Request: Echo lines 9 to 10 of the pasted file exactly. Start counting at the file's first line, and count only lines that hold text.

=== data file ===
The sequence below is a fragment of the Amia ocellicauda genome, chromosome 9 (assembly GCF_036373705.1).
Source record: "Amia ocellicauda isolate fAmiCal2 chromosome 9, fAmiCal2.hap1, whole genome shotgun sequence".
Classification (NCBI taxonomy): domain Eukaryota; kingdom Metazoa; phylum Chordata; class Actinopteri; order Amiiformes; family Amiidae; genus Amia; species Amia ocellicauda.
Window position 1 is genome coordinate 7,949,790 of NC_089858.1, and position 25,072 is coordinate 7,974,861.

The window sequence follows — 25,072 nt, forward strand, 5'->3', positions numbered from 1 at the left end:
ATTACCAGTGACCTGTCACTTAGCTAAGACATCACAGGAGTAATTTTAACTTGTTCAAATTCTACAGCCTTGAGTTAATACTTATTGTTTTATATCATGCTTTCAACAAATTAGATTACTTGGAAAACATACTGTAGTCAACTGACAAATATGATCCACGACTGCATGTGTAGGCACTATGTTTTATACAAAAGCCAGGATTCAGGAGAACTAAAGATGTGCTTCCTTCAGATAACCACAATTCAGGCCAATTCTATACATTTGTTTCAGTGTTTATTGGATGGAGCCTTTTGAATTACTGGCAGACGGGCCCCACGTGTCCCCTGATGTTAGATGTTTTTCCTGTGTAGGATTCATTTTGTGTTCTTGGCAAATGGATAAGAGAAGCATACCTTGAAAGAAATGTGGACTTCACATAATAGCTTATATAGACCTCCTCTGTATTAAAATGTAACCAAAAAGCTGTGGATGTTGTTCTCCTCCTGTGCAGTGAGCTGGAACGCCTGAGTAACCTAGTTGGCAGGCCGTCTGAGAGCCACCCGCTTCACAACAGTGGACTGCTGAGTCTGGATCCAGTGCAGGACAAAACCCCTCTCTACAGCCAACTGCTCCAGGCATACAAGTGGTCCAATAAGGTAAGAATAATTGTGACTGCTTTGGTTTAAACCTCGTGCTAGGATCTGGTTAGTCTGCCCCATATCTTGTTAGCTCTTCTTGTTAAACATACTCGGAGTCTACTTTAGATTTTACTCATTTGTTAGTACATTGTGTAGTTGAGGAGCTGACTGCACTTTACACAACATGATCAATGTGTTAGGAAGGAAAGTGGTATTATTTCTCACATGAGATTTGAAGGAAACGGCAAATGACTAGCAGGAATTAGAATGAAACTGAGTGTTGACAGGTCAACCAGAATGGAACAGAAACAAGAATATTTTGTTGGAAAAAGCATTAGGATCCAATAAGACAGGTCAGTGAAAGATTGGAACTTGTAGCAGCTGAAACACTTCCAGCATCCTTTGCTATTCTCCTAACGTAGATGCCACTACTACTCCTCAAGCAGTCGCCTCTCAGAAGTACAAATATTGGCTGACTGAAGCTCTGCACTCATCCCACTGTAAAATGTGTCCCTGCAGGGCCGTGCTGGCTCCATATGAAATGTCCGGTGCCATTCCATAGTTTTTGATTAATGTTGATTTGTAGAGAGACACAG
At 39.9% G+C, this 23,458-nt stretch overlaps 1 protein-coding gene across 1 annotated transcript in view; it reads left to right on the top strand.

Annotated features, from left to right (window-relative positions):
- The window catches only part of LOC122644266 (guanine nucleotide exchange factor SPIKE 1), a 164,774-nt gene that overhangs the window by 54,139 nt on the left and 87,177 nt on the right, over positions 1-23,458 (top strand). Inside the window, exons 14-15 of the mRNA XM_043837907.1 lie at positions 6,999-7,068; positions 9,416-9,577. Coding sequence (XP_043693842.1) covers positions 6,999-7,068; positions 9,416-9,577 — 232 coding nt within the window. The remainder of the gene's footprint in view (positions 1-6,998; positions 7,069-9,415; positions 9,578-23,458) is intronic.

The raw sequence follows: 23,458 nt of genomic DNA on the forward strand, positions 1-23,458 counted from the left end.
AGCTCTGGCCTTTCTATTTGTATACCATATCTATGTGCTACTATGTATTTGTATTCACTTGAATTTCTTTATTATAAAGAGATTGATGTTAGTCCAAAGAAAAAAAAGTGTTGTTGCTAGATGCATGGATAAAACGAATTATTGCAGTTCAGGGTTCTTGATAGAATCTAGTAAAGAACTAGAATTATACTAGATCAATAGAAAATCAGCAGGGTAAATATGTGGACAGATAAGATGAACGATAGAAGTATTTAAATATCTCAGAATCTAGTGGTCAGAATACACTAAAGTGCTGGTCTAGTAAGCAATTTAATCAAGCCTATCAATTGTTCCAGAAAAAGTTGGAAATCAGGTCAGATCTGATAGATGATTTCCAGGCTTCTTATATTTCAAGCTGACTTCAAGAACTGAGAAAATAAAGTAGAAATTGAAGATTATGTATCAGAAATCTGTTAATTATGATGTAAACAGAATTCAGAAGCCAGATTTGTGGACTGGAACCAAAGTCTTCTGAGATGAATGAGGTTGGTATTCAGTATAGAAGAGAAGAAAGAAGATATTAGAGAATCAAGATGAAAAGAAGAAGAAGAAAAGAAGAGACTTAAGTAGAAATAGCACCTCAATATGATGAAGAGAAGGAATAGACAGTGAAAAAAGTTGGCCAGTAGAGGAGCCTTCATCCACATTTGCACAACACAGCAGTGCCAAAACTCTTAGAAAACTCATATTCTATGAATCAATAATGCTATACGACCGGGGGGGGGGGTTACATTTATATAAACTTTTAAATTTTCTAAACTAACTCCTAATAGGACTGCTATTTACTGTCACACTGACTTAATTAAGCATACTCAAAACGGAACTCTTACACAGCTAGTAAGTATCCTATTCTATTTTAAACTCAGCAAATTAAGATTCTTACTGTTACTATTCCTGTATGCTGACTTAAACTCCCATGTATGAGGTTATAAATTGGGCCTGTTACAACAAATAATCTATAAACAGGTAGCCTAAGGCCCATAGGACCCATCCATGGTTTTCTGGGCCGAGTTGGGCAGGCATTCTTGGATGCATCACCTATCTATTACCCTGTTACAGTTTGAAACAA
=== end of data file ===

- The window catches only part of LOC122644266 (guanine nucleotide exchange factor SPIKE 1), a 164,774-nt gene that overhangs the window by 54,139 nt on the left and 87,177 nt on the right, over positions 1-23,458 (top strand). Inside the window, exons 14-15 of the mRNA XM_043837907.1 lie at positions 6,999-7,068; positions 9,416-9,577. Coding sequence (XP_043693842.1) covers positions 6,999-7,068; positions 9,416-9,577 — 232 coding nt within the window. The remainder of the gene's footprint in view (positions 1-6,998; positions 7,069-9,415; positions 9,578-23,458) is intronic.

The raw sequence follows: 23,458 nt of genomic DNA on the forward strand, positions 1-23,458 counted from the left end.